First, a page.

Mentions: We first verified results from earlier work on the level of DNA methylation as measured by cytosine methylation (Smiraglia et al, 2002; Netto et al, 2008). The classical cytoplasmic CIS marker, placental-like alkaline phosphate, was used simultaneously with staining for 5-methyl-cytosine and indeed verified low levels of DNA methylation in CIS cells (Figure 1B). We also confirmed that non-seminomas have high levels of DNA methylation, whereas seminomas show variable but predominantly low DNA methylation levels (data not shown).

Bottom Line: CIS cells show low levels of DNA methylation and repressive histone modifications H3K9me2 and H3K27me3, but high levels of H3K9 acetylation, H3K4 methylation and H2A.Z, which all are associated with an activated and accessible chromatin structure.CIS cells have a permissive and foetal-like chromatin structure, which is associated with a high transcriptional and proliferative activity, likely empowering neoplastic transformation.Developmental epigenetic cues in foetal germ cells are substantially different between humans and mice.

View Article: PubMed Central - PubMed

Affiliation: Department of Growth and Reproduction, GR-5064, Rigshospitalet, Blegdamsvej 9, DK-2100 Copenhagen, Denmark. kristian@almstrup.net

ABSTRACT

Background: The majority of testicular germ cell cancers develop through a pre-invasive carcinoma in situ (CIS) stage. The CIS cell is a neoplastic counterpart of foetal germ cells. During their development, foetal germ cells undergo extensive and essential epigenetic modifications, but little is known about epigenetic patterns in CIS cells.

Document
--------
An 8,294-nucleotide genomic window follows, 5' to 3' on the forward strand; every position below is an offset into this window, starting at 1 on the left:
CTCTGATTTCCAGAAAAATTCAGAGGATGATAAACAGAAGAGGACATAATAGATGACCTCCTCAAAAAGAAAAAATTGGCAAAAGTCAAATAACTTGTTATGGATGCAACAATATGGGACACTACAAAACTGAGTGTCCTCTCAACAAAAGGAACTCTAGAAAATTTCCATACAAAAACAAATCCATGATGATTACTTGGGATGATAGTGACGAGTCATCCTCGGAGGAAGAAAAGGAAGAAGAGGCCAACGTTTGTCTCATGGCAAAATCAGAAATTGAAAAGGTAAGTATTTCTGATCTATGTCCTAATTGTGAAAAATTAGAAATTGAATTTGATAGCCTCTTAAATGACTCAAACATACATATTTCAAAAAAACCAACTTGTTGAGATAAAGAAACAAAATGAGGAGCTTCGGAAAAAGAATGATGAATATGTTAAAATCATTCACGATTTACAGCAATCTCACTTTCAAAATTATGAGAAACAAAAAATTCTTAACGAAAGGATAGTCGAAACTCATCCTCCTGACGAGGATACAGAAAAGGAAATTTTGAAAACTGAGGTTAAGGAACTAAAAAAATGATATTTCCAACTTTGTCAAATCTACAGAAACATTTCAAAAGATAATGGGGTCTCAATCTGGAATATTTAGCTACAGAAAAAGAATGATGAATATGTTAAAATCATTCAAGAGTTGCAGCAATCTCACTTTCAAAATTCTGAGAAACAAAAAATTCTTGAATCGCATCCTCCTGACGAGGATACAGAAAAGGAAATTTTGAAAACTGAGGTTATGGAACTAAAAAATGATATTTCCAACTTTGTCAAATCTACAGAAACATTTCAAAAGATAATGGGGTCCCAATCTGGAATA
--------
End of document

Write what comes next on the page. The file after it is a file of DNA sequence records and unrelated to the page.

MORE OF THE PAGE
Methods: Immunohistochemistry was used to investigate epigenetic patterns in CIS, germ cell tumours, normal adult and foetal testicular tissue.

Results: CIS cells show low levels of DNA methylation and repressive histone modifications H3K9me2 and H3K27me3, but high levels of H3K9 acetylation, H3K4 methylation and H2A.Z, which all are associated with an activated and accessible chromatin structure. Collectively this renders a permissive chromatin structure and in accordance high levels of RNA polymerase II activity and proliferation (Ki-67 and mitotic index) is observed in CIS cells. Epigenetic patterns similar to that of CIS cells were observed in human gonocytes present within sex cords in foetal testes but correspond to migrating primordial germ cell in mice. Development of overt tumours involves epigenetic repression of the chromatin.

Conclusion: CIS cells have a permissive and foetal-like chromatin structure, which is associated with a high transcriptional and proliferative activity, likely empowering neoplastic transformation. Developmental epigenetic cues in foetal germ cells are substantially different between humans and mice.

Show MeSH
Related in: MedlinePlus